A short distance beyond the entrance of Chailak Dere Otago Battalion, which was leading, came under fire from a concealed Turkish position on the right of the Dere. Lieuts. T. H. Nisbet and H. R. Ker rushed the position with the leading party and cleared it of the enemy. The Battalion then pushed on towards Big Table Top, some distance ahead; but there was direct evidence that there were still parties of the Turkspage 54 to the right who had not been disposed of. After a consultation between Lieut.-Colonel Moore, Captain Colquhoun, commanding 14th Company, which was leading, and Major Statham, commanding 10th Company, it was decided that 14th Company should push ahead, and that 10th Company should attack round to the right. In the course of this operation 10th Company accounted for 100 prisoners. The Battalion then continued the advance on its main objective, Rhododendron Spur, but met with considerable opposition from the enemy entrenched across the Dere, and had to resort to bombing attacks to clear these positions. Heavy machine gun fire from the Chessboard also swept the advance and caused severe casualties. At daylight Otago Battalion had gained its objective and was then joined by Canterbury Battalion, which had been delayed owing to losing direction on the previous night.
Three hours later the Battalion withdrew under orders from the line taken up, and under heavy machine gun and rifle fire from the direction of Walker's Ridge moved across Table Top into the Chailak Dere. Companies were re-formed, and later moved up to the Apex, which represented a continuation of Rhododendron Spur to the left; they were then in rear of Wellington Battalion.
The confused and broken nature of the country, the difficulty of maintaining direction in the darkness, and the opposition of the enemy had greatly retarded the progress of operations; also the element of surprise, which was to have counted for so much in the attack on Chunuk Bair, was fast disappearing. But the most advanced troops now pressed on beyond Rhododendron Spur, realising that if advantage was to be taken of the measure of success already achieved, then the attack on Chunuk must be driven home without delay. Against increasing enemy opposition the assault was renewed by Auckland Battalion and by the 10th Ghurkas, who were on the left of the New Zealand Brigade and linked up with the left assaulting column. This force came under heavy fire from the outset, and it was not long before it was brought to a standstill.
The advance overnight of the Left Assaulting Column had also been seriously retarded. This force had advanced up the line of the Aghyl Dere until it reached a point approxi-page 55mately 2,000 yards from the sea, and there the 4th Australian Brigade branched off to the left and followed the line of the north fork of the Dere; the 29th Indian Brigade diverging to the right at the same point and moving up the south fork and the spurs to the north of it. At dawn the Australians were on the line of the Asmak Dere, and the 29th Indian Brigade on a ridge west of the Farm and along the spurs to the northeast. Brigadier-General Cox, commanding the Left Assaulting Column, then ordered Brigadier-General Monash to collect his Brigade, with the addition of the 14th Sikhs, and move to the assault of Koja Chemen Tepe. The growing opposition of the enemy, now strengthened by the hurried arrival of reserves, and the exhausted state of the Column prevented the assault from being delivered.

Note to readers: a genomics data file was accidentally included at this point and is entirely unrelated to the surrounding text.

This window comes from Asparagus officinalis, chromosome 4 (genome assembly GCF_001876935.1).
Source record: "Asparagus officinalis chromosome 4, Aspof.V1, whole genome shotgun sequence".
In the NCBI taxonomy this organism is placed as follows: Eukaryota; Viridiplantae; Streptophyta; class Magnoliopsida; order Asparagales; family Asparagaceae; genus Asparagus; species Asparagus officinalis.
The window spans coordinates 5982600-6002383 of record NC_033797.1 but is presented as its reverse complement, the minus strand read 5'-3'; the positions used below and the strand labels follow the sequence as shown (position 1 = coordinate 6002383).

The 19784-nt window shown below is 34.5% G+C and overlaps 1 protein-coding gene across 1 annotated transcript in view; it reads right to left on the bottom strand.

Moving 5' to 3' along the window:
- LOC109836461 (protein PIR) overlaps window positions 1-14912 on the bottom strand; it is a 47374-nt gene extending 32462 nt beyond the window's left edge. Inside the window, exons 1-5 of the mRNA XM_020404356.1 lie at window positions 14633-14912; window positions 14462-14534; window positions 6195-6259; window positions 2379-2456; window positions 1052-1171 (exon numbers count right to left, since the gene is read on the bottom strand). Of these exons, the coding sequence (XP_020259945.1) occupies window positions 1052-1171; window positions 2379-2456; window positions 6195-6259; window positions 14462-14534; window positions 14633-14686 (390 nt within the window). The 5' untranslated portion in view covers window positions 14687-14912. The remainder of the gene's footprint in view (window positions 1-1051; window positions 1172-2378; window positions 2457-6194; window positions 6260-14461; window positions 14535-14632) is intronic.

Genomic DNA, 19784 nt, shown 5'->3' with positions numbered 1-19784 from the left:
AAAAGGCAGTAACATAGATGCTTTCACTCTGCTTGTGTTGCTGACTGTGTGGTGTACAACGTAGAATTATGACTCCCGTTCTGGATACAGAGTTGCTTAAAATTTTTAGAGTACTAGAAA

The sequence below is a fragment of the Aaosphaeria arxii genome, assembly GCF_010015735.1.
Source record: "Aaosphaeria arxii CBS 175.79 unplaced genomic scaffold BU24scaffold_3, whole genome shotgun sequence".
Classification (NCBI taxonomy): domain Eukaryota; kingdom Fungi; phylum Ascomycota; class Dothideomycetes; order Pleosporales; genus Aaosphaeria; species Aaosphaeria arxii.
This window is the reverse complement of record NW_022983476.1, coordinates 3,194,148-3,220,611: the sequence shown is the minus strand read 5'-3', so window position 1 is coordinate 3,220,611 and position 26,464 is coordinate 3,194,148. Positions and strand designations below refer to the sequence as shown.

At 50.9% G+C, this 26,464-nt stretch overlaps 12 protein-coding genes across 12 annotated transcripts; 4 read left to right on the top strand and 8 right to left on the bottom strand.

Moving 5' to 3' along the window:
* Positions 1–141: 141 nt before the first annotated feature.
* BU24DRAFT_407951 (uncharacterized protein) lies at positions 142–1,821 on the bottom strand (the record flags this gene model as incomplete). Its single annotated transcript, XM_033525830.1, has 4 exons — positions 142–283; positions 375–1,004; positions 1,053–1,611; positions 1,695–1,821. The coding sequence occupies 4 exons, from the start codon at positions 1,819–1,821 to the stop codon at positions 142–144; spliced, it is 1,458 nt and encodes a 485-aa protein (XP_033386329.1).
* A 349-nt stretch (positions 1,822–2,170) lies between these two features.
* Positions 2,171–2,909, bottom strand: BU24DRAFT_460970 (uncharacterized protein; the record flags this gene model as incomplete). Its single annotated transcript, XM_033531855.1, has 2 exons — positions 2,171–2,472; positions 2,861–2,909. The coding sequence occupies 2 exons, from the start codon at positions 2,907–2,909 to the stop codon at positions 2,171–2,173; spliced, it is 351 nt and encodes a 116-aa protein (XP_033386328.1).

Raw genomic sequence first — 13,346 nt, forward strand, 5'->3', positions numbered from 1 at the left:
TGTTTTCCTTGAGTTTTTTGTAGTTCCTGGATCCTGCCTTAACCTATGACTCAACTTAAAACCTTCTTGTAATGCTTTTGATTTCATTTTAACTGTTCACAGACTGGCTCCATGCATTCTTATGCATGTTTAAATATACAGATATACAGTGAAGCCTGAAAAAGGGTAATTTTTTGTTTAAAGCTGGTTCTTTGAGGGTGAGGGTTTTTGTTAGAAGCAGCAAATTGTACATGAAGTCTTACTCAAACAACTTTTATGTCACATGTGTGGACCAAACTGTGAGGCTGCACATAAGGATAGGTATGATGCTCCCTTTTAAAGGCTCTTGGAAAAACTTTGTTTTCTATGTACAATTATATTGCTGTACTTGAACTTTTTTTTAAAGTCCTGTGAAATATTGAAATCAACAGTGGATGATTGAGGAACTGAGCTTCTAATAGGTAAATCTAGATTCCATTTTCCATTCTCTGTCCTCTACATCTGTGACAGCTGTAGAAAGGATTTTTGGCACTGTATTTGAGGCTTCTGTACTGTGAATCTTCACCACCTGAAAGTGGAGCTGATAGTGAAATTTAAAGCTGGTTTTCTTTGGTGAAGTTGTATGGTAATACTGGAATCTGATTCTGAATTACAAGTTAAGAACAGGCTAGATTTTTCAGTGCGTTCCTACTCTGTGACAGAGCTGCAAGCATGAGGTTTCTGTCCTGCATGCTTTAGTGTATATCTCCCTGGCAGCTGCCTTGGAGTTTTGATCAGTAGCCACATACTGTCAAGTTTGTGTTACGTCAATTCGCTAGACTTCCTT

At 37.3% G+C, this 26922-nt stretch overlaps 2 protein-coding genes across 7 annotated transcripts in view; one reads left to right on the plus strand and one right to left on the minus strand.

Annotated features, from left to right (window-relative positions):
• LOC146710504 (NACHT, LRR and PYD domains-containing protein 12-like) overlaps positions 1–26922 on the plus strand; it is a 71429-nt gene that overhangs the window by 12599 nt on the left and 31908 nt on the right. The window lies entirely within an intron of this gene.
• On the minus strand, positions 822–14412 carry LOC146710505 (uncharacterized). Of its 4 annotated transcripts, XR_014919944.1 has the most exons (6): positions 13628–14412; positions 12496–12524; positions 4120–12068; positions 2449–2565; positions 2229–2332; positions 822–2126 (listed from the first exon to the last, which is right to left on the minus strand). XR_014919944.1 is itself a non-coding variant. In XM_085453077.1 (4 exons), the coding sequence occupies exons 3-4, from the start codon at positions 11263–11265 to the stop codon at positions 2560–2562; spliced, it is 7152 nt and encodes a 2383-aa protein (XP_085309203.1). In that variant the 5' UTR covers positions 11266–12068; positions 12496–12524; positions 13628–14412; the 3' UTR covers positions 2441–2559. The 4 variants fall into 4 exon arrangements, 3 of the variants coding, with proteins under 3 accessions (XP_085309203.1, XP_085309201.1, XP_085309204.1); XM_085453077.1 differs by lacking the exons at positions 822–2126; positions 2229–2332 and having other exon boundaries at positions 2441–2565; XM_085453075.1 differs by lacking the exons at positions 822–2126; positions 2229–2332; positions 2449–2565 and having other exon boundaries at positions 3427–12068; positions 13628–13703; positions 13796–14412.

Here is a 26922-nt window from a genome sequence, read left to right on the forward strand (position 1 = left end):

The situation at 3.30 p.m. on August 7th was as follows: Brigadier-General Johnston's Column on Rhododendron Spur and ridge; the 29th Indian Infantry Brigade on the Farm ridge below Chunuk Bair and along the spurs to the north-east; the 4th Australian Infantry Brigade on the line of the Asmak Dere, the next ravine north of the Aghyl Dere. The Right Covering Force was in occupation of Old No. 3 Post, Big Table Top, and Bauchop's Hill. The Left Covering Force was in occupation of the Damakjelik Bair. The forces detailed for operations from the Nos. 3 and 4 Sections were in occupation of their original lines. The troops comprising the two assaulting columns had been actively engaged throughout the morning and the early afternoon, and were still holding firmly to what they had gained, but were exhausted by fighting and lack of sleep. It was therefore decided to halt on these positions until nightfall before making another attempt to gain a footing on the main ridge of Sari Bair. The Turks continued to hold portions of the low ground towards the left of the line of the attack between the ridge and the sea, and showed little disposition to retire from there.
Nor had the co-operation looked for from the north, on which hopes ran high at this crucial moment in our fortunes, materialised, even though the breaking dawn disclosed to many eager watchers the presence of numbers of our ships close in shore to Suvla Bay.